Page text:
Apollo Magazine

UK Government plans to extend act concerning looted art indefinitely

Plus: Lygia Pape’s daughter sues LG for copyright infringement | Museum planned for Delhi’s Gole Market | and recommended reading

The 1954 Hague Convention for the Protection of Cultural Property in the Event of Armed Conflict has come into force in UK law today.

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Our daily round-up of news from the art world

UK Government plans indefinite extension to the Holocaust (Return of Cultural Objects) Act | The UK government has announced details of the International Spoliation Conference in September 2017 and with them, its intention to renew the Holocaust (Return of Cultural Objects) Act 2009 indefinitely. The Act, which gives national museums powers to return works of art looted under the Third Reich, is due to expire on November 2019. John Glen, minister for Arts, Heritage and Tourism said, ‘More than 70 years after the end of the Second World War, some families are still waiting for their cultural property to be returned.’

Lygia Pape’s daughter sues LG for copyright infringement | Paula Pape, the daughter of Brazilian artist Lygia Pape, has filed a lawsuit against LG Electronics, alleging copyright infringement. According to the Art Newspaper. Pape says that a new mobile phone ‘wallpaper’ used by some of the company’s products bears a too-close resemblance to her mother’s work Ttéia. The plaintiff claims that she has repeatedly turned down requests from to license the work in question in the past.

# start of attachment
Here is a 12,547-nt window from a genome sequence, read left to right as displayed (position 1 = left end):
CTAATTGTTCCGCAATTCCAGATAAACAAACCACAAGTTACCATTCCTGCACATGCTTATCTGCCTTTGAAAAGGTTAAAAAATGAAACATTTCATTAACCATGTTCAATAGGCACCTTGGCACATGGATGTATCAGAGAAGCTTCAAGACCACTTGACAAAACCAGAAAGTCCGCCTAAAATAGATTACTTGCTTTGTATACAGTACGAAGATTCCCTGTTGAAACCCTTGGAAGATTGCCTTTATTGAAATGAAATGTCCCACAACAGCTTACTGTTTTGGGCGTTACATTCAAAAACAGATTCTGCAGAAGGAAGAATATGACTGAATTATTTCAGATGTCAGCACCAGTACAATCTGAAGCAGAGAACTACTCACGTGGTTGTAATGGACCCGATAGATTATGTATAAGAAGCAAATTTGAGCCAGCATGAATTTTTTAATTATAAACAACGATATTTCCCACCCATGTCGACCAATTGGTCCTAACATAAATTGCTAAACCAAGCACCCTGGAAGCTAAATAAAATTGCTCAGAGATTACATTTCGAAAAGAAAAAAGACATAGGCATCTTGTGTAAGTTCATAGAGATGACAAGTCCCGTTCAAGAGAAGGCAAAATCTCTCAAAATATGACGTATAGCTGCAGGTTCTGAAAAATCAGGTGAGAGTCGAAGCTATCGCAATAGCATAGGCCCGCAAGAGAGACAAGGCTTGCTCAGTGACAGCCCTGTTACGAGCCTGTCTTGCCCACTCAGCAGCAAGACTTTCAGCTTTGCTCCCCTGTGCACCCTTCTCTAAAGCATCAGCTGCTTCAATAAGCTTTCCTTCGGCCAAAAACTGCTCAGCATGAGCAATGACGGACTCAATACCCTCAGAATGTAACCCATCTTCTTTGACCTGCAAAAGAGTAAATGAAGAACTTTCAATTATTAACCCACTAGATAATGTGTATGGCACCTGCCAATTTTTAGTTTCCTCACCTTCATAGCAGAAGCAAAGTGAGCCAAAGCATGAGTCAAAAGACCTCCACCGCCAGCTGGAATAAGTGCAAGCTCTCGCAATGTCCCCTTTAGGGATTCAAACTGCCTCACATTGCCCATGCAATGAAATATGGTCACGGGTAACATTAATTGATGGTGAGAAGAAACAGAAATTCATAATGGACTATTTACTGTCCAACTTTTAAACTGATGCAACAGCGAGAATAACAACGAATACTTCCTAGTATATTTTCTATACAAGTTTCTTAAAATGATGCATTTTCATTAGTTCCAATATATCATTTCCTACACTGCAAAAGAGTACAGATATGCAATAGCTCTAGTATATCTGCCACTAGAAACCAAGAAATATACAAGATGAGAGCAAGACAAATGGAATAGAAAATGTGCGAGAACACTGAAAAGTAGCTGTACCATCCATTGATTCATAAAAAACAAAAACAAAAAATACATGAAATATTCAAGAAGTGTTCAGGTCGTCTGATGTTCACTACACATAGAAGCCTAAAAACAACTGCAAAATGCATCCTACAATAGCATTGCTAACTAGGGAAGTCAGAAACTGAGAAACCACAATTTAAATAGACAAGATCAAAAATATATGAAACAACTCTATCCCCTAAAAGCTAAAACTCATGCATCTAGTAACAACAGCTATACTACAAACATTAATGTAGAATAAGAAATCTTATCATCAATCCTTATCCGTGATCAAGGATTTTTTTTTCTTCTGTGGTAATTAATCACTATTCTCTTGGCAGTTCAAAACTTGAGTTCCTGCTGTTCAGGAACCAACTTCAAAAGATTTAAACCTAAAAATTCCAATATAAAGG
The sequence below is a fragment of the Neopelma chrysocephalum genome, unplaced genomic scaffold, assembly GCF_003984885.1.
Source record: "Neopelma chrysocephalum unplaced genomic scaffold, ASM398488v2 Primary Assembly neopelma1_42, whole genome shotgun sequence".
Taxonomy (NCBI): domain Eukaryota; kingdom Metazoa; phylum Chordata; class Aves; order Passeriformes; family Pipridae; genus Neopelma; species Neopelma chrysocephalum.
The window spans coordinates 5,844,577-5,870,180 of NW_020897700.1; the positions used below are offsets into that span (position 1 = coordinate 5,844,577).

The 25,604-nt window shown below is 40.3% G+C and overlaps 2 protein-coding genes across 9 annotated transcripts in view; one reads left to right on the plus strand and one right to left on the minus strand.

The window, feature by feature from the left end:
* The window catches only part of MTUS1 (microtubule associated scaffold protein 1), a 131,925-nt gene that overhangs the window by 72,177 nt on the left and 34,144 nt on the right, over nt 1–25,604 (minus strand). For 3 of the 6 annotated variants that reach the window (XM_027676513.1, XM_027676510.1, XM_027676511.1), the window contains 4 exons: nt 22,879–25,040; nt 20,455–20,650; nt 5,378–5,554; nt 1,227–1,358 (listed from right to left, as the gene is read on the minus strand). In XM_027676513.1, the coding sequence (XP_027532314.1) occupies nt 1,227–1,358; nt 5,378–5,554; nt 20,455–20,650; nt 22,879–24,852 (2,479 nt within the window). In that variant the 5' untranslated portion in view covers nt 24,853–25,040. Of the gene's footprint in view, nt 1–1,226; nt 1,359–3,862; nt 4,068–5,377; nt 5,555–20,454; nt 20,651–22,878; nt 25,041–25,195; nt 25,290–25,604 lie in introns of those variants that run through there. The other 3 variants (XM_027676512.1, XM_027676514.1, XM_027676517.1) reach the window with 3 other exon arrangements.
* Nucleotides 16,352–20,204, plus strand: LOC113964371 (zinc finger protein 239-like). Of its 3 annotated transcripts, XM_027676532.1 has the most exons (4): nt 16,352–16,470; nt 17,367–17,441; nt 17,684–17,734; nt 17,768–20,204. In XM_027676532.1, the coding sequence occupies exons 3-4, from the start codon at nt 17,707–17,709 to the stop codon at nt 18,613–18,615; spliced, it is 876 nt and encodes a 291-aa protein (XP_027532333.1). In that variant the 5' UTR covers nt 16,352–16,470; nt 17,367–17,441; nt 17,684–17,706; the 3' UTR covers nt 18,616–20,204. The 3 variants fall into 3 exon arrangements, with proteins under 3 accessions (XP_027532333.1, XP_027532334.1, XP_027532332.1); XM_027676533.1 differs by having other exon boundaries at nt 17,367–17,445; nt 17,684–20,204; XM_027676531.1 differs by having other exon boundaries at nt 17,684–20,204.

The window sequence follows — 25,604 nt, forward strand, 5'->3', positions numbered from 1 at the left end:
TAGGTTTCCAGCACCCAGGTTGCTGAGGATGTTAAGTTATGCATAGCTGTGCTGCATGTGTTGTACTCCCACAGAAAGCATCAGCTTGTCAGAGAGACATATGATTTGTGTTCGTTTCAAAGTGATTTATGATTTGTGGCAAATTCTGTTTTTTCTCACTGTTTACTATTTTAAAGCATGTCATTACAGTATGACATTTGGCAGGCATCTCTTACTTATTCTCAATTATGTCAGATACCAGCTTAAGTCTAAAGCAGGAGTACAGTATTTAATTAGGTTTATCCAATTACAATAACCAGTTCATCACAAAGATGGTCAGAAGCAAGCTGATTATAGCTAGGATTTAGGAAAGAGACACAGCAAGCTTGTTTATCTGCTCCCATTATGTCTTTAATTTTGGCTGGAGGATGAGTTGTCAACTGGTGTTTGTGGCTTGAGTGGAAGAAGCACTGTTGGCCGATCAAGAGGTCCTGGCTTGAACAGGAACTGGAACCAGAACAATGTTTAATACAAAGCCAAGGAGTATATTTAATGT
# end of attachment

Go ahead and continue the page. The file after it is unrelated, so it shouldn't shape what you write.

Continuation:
Museum planned for Delhi’s Gole Market | Delhi’s historic Gole Market could be transformed into a museum of the city’s culture and history by 2018. According to the Hindustan Times, the museum will feature exhibits including documentary films, photographs, painting, and sculpture. The market was built in 1921, and has been in line for redevelopment several times since being classed as ‘unsafe’ in 2007.

Recommended reading | In the Paris Review, Ben Lerner looks at Adam Bartos’s photographs of Chris Marker’s studio. On Al-Monitor, George Mikhail investigates the ways in which Egyptian president Abdel Fattah al-Sisi is co-opting art and artists to support his government. In the Observer, Rowan Moore looks at how the architecture of the headquarters of Apple, Facebook, and Google reflect the corporate values of the tech giants.